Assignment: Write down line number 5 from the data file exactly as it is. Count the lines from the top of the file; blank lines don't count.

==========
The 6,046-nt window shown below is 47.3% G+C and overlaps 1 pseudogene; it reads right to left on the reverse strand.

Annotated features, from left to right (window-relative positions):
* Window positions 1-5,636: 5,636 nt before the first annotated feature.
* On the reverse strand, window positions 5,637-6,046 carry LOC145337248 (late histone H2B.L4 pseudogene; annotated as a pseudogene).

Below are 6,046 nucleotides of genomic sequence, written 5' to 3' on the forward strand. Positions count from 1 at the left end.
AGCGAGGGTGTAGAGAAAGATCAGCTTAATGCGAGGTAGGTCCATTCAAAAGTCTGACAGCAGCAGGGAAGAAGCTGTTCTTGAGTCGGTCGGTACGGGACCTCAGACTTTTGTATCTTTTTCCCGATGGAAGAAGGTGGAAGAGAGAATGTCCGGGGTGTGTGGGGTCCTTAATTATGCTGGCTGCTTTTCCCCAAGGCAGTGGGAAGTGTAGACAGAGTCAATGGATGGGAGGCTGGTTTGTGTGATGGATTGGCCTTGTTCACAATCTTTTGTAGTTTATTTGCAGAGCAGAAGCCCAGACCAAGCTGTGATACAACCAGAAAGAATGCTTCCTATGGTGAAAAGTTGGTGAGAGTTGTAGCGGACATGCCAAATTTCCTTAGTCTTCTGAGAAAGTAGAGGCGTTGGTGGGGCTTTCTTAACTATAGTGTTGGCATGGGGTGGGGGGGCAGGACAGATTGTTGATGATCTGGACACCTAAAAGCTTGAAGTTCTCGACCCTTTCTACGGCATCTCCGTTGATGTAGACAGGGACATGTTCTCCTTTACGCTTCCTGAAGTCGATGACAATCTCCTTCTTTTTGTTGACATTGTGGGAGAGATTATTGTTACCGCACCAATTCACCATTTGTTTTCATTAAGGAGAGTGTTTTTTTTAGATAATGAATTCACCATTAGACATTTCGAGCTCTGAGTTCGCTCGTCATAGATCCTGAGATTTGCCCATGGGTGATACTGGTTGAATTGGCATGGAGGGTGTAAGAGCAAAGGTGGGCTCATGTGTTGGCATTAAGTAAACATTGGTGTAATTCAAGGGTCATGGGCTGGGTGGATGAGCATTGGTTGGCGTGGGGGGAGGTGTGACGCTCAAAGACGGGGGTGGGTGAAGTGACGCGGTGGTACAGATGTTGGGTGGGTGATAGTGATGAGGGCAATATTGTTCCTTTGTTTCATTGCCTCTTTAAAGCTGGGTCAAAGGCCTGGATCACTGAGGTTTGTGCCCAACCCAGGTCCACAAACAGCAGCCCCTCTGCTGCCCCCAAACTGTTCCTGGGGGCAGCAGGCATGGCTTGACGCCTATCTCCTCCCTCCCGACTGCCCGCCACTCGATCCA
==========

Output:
Below are 6,046 nucleotides of genomic sequence, written 5' to 3' on the forward strand. Positions count from 1 at the left end.